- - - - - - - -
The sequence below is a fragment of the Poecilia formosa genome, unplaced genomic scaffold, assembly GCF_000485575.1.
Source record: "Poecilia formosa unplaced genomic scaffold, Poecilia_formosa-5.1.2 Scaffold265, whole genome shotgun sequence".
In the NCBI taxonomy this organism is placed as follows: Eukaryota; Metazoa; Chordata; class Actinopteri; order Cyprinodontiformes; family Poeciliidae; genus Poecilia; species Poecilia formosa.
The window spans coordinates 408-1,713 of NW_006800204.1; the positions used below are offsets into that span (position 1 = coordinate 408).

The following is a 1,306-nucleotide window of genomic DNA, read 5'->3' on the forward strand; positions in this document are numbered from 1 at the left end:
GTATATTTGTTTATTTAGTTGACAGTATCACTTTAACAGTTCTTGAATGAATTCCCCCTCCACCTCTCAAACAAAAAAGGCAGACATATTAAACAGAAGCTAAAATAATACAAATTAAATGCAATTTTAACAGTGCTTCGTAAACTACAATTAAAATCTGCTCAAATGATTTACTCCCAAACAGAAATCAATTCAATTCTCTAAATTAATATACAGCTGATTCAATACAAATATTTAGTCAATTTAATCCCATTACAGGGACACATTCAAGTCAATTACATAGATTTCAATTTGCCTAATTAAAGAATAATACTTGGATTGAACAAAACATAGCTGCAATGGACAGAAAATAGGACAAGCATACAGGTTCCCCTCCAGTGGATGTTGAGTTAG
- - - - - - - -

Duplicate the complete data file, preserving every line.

The sequence below is a fragment of the Poecilia formosa genome, unplaced genomic scaffold, assembly GCF_000485575.1.
Source record: "Poecilia formosa unplaced genomic scaffold, Poecilia_formosa-5.1.2 Scaffold265, whole genome shotgun sequence".
In the NCBI taxonomy this organism is placed as follows: Eukaryota; Metazoa; Chordata; class Actinopteri; order Cyprinodontiformes; family Poeciliidae; genus Poecilia; species Poecilia formosa.
The window spans coordinates 408-1,713 of NW_006800204.1; the positions used below are offsets into that span (position 1 = coordinate 408).

The following is a 1,306-nucleotide window of genomic DNA, read 5'->3' on the forward strand; positions in this document are numbered from 1 at the left end:
GTATATTTGTTTATTTAGTTGACAGTATCACTTTAACAGTTCTTGAATGAATTCCCCCTCCACCTCTCAAACAAAAAAGGCAGACATATTAAACAGAAGCTAAAATAATACAAATTAAATGCAATTTTAACAGTGCTTCGTAAACTACAATTAAAATCTGCTCAAATGATTTACTCCCAAACAGAAATCAATTCAATTCTCTAAATTAATATACAGCTGATTCAATACAAATATTTAGTCAATTTAATCCCATTACAGGGACACATTCAAGTCAATTACATAGATTTCAATTTGCCTAATTAAAGAATAATACTTGGATTGAACAAAACATAGCTGCAATGGACAGAAAATAGGACAAGCATACAGGTTCCCCTCCAGTGGATGTTGAGTTAG